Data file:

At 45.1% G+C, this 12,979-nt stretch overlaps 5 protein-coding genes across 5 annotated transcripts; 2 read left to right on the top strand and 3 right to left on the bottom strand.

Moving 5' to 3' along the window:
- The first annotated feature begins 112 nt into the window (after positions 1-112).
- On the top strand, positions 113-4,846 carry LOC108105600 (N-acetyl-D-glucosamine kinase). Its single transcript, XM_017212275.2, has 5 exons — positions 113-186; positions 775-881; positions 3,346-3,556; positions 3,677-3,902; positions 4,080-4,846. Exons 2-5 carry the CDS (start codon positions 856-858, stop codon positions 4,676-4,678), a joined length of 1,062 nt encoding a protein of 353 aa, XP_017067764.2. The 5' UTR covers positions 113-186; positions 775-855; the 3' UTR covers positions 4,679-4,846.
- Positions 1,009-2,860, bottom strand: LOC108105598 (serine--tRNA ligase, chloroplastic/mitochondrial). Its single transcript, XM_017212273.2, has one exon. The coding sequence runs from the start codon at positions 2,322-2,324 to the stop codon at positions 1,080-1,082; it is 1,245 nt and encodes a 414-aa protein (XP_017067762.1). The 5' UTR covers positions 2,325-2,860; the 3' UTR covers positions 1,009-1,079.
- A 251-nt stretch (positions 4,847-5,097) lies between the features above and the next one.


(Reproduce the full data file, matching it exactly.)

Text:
At 45.1% G+C, this 12,979-nt stretch overlaps 5 protein-coding genes across 5 annotated transcripts; 2 read left to right on the top strand and 3 right to left on the bottom strand.

Moving 5' to 3' along the window:
- The first annotated feature begins 112 nt into the window (after positions 1-112).
- On the top strand, positions 113-4,846 carry LOC108105600 (N-acetyl-D-glucosamine kinase). Its single transcript, XM_017212275.2, has 5 exons — positions 113-186; positions 775-881; positions 3,346-3,556; positions 3,677-3,902; positions 4,080-4,846. Exons 2-5 carry the CDS (start codon positions 856-858, stop codon positions 4,676-4,678), a joined length of 1,062 nt encoding a protein of 353 aa, XP_017067764.2. The 5' UTR covers positions 113-186; positions 775-855; the 3' UTR covers positions 4,679-4,846.
- Positions 1,009-2,860, bottom strand: LOC108105598 (serine--tRNA ligase, chloroplastic/mitochondrial). Its single transcript, XM_017212273.2, has one exon. The coding sequence runs from the start codon at positions 2,322-2,324 to the stop codon at positions 1,080-1,082; it is 1,245 nt and encodes a 414-aa protein (XP_017067762.1). The 5' UTR covers positions 2,325-2,860; the 3' UTR covers positions 1,009-1,079.
- A 251-nt stretch (positions 4,847-5,097) lies between the features above and the next one.